We are currently trialling our new-look independent.co.uk website - please send any feedback to beta@independent.co.uk

Premier League

I know what Mario Balotelli is going through, says Carlos Tevez

Argentine using own experience to help his troubled Manchester City team-mate

Carlos Tevez, the most vilified player of last season, is attempting to use his experiences to help Mario Balotelli.

This time last year, Tevez was exiled from English football in Argentina and was widely expected to leave Manchester City after he refused to warm up as a substitute against Bayern Munich.

On Saturday, however, it was Tevez drinking in the applause at the Etihad Stadium as his free-kick crashed into the back of the Watford net.

With Manchester City's joint-top scorer, Sergio Aguero, in Italy receiving treatment for a torn hamstring that is likely to keep him out for several more weeks, Tevez is pivotal to the club's attempt to retain its title. Whether Balotelli will be is less certain.

Balotelli, who made headlines worldwide when he fought with his manager, Roberto Mancini, at training last Thursday, played the final 20 minutes of the 3-0 win over Gianfranco Zola's side that saw City comfortably into the fourth round of the FA Cup, where they will travel to either Stoke or Crystal Palace.

"I have tried to help him," Tevez said. "I have talked to him on and off the pitch.

"I talked to him just before we took a free-kick and I let him take it just so he could improve his confidence.

"I have been where he is now, so I know how it is and am always keen to help him through those moments. These kinds of things have happened at all the clubs I have been at.

"However, here at Manchester City the spotlight is always on us and always on Roberto and Mario, so it always makes the news. But this kind of thing happens everywhere."

At the end of the match, Balotelli, who had not played since the Manchester derby on December 9, went over to embrace Zola, who had briefly managed him for the Italian Under-21 side.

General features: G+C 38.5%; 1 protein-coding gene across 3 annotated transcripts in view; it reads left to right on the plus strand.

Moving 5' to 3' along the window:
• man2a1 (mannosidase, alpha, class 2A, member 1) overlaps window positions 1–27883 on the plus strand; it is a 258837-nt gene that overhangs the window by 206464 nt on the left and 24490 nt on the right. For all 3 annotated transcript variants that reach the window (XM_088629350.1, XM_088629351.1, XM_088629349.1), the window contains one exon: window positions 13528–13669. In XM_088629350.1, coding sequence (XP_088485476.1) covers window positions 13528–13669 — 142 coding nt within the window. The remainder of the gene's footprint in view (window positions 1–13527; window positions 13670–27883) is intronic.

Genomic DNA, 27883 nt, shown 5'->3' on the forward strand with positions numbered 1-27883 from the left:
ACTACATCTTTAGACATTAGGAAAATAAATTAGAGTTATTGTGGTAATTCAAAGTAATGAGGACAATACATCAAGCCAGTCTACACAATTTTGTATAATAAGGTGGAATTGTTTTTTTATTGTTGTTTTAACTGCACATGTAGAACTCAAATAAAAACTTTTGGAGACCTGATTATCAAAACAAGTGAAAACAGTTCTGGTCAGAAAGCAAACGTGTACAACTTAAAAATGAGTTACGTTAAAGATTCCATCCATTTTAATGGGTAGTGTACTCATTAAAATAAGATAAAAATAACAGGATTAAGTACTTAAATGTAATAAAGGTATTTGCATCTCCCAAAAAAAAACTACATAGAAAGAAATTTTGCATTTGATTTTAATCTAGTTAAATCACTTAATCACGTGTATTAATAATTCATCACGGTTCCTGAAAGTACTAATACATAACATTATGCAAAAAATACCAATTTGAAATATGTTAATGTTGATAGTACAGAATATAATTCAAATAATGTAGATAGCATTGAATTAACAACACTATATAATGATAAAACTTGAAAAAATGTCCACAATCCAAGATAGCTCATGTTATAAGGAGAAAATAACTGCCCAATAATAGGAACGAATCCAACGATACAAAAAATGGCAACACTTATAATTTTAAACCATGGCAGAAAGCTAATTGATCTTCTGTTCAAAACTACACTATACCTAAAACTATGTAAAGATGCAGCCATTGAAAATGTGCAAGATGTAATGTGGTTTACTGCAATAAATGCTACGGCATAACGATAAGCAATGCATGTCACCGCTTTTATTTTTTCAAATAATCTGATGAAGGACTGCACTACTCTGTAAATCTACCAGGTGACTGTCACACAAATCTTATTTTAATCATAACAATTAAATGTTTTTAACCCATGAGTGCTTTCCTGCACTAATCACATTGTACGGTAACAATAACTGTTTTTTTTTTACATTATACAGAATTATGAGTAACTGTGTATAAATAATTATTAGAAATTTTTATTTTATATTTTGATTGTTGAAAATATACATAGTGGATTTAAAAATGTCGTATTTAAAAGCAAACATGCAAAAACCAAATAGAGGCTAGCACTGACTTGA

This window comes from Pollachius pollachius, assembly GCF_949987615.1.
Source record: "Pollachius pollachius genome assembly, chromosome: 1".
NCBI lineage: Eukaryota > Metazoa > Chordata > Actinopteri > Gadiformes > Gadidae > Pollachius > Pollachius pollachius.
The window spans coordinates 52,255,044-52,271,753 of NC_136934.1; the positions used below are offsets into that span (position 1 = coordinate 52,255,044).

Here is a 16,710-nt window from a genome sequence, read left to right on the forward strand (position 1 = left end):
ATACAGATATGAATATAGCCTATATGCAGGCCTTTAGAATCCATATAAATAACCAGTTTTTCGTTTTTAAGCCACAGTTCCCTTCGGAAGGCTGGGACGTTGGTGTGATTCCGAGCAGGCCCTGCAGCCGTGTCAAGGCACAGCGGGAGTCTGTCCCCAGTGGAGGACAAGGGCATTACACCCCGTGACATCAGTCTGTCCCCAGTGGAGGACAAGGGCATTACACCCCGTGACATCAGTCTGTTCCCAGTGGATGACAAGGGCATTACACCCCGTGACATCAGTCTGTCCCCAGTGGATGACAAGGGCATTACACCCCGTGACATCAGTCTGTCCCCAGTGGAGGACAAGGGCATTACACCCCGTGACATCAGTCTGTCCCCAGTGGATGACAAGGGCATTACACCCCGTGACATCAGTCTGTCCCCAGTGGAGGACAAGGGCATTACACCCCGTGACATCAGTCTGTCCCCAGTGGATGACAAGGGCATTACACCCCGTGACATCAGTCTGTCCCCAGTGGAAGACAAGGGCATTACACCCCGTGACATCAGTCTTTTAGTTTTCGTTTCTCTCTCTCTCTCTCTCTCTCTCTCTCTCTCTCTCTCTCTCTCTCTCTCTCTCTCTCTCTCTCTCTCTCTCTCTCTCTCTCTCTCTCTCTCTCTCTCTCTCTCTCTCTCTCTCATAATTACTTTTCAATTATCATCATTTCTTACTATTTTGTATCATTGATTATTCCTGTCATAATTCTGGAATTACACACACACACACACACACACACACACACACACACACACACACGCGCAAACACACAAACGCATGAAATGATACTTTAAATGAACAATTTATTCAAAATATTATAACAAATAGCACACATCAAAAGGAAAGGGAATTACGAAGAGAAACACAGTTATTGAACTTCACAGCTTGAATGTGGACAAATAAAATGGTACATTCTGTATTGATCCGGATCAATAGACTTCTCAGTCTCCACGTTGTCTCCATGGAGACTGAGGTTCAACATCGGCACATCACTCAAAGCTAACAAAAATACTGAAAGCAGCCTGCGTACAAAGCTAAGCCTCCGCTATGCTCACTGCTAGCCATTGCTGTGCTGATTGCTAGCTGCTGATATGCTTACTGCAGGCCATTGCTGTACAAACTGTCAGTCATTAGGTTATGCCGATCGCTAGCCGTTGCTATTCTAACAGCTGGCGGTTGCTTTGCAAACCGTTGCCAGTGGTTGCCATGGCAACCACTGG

In terms of attitude and professionalism, it would be hard to find two footballers less alike than Balotelli and Zola, who in his glorious time at Chelsea managed to avoid strip clubs, paternity suits and public rows with his teammates.

Nevertheless, Zola believes Balotelli is not a lost cause. "It is all about finding the right buttons to push," he said.

"I don't know if Manchester City want to persevere with him or not, but what I can say is that it is a pity that such a young player with so much potential is having a rough time," the Watford manager said. "That's what concerns me because I know the boy and I know the potential he has. I would love to see him shining a little bit more.

"His football skills can only benefit him if he has a little more self-control. That's what Mario needs to work on," Zoal said.

"He can be worked on. You can see his talent. He is a striker who has football intelligence, physique, two good feet and is cool in front of the goalkeeper. I think he has everything."

Zola's understanding of the test facing Mancini was clear: "Would I like to be his manager? It would be a challenge for me; that's for sure. It would force me to be creative."